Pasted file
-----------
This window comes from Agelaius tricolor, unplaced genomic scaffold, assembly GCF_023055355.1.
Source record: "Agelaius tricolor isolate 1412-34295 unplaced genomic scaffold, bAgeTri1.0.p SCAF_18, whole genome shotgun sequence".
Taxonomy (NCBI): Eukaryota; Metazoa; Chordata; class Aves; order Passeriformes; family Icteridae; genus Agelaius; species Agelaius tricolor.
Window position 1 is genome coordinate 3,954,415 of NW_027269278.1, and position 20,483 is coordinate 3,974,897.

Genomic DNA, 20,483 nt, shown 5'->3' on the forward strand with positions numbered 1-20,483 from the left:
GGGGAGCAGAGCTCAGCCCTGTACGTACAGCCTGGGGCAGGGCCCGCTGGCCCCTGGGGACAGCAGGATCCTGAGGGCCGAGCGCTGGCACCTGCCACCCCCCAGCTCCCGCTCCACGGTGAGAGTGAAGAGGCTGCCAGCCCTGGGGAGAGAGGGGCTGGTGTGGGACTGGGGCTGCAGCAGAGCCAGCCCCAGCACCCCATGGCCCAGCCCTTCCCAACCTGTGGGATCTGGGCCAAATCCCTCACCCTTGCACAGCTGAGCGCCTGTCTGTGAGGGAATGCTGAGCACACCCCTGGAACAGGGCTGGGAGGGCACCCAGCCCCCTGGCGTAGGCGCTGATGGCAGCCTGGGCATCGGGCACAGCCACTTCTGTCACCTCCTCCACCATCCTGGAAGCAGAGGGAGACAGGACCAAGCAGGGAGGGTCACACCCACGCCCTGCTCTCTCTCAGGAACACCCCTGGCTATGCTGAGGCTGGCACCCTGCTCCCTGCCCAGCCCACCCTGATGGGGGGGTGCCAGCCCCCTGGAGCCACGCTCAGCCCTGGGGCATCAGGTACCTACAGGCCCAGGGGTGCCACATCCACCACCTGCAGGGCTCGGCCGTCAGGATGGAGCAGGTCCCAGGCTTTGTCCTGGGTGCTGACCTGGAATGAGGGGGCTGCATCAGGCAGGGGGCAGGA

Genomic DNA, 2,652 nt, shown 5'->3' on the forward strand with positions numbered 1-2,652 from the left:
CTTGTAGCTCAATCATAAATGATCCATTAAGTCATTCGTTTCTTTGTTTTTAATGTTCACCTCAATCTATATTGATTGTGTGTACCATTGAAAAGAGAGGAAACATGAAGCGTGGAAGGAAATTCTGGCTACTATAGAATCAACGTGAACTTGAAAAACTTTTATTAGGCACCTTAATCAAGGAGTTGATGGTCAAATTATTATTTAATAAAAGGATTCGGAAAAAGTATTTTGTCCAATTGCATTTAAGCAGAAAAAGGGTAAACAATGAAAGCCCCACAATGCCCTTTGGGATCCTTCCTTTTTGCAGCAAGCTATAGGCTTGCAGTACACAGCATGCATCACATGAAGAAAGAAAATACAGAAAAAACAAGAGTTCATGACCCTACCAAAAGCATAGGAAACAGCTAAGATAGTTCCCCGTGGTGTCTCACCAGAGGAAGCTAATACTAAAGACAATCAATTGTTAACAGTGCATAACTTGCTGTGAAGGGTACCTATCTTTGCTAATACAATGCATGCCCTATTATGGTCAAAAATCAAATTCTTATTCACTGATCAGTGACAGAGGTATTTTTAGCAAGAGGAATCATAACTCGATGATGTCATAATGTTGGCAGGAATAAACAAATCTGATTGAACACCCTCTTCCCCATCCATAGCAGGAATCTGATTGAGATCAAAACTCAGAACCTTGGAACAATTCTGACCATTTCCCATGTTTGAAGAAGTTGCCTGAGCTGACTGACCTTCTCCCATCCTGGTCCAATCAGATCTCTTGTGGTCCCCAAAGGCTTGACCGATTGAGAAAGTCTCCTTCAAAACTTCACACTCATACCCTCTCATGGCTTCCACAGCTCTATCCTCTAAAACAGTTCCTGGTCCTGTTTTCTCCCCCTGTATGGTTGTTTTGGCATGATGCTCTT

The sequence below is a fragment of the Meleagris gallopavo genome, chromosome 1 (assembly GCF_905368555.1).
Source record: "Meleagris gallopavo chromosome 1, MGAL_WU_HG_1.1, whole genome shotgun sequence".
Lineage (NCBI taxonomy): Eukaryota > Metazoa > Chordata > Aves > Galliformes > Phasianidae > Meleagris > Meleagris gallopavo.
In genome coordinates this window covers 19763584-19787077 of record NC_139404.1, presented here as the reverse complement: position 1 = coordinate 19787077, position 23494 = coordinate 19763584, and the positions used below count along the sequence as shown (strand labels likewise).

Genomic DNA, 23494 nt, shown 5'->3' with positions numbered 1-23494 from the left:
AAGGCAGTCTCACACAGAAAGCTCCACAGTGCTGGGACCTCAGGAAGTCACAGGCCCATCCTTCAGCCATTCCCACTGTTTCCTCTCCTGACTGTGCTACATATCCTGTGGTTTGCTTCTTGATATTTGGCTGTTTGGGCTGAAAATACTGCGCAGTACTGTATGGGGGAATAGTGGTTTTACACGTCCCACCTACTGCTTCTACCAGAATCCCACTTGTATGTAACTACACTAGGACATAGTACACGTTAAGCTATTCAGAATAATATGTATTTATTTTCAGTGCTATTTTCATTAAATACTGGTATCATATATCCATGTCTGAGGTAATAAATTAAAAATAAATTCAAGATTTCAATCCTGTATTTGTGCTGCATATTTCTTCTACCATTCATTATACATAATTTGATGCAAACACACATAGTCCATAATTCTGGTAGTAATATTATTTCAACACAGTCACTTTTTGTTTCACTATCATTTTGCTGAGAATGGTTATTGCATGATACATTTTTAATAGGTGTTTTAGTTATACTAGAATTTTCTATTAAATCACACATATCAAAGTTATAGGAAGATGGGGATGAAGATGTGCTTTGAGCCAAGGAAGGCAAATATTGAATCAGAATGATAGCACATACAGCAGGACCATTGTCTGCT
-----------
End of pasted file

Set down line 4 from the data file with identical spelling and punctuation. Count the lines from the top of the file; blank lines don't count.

Window position 1 is genome coordinate 3,954,415 of NW_027269278.1, and position 20,483 is coordinate 3,974,897.